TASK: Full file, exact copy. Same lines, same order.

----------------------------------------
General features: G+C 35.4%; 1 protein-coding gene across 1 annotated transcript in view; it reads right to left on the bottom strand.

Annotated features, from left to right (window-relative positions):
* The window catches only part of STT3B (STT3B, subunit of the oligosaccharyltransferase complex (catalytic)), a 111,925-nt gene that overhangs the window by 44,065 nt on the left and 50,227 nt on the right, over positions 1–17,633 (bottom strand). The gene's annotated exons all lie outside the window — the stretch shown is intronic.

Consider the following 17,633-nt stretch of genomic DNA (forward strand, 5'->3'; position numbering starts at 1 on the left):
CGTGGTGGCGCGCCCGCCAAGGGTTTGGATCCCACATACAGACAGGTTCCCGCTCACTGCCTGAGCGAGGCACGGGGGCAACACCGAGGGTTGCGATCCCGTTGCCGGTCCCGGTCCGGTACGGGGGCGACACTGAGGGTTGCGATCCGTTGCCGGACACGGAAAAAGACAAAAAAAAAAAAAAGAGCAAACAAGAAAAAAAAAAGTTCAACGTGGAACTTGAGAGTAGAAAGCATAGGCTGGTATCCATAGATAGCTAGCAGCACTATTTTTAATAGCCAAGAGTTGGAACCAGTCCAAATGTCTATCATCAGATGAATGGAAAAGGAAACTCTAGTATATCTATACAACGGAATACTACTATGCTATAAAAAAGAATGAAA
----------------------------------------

General features: G+C 35.4%; 1 protein-coding gene across 1 annotated transcript in view; it reads right to left on the bottom strand.

Annotated features, from left to right (window-relative positions):
* The window catches only part of STT3B (STT3B, subunit of the oligosaccharyltransferase complex (catalytic)), a 111,925-nt gene that overhangs the window by 44,065 nt on the left and 50,227 nt on the right, over positions 1–17,633 (bottom strand). The gene's annotated exons all lie outside the window — the stretch shown is intronic.

Consider the following 17,633-nt stretch of genomic DNA (forward strand, 5'->3'; position numbering starts at 1 on the left):
CGTGGTGGCGCGCCCGCCAAGGGTTTGGATCCCACATACAGACAGGTTCCCGCTCACTGCCTGAGCGAGGCACGGGGGCAACACCGAGGGTTGCGATCCCGTTGCCGGTCCCGGTCCGGTACGGGGGCGACACTGAGGGTTGCGATCCGTTGCCGGACACGGAAAAAGACAAAAAAAAAAAAAAGAGCAAACAAGAAAAAAAAAAGTTCAACGTGGAACTTGAGAGTAGAAAGCATAGGCTGGTATCCATAGATAGCTAGCAGCACTATTTTTAATAGCCAAGAGTTGGAACCAGTCCAAATGTCTATCATCAGATGAATGGAAAAGGAAACTCTAGTATATCTATACAACGGAATACTACTATGCTATAAAAAAGAATGAAA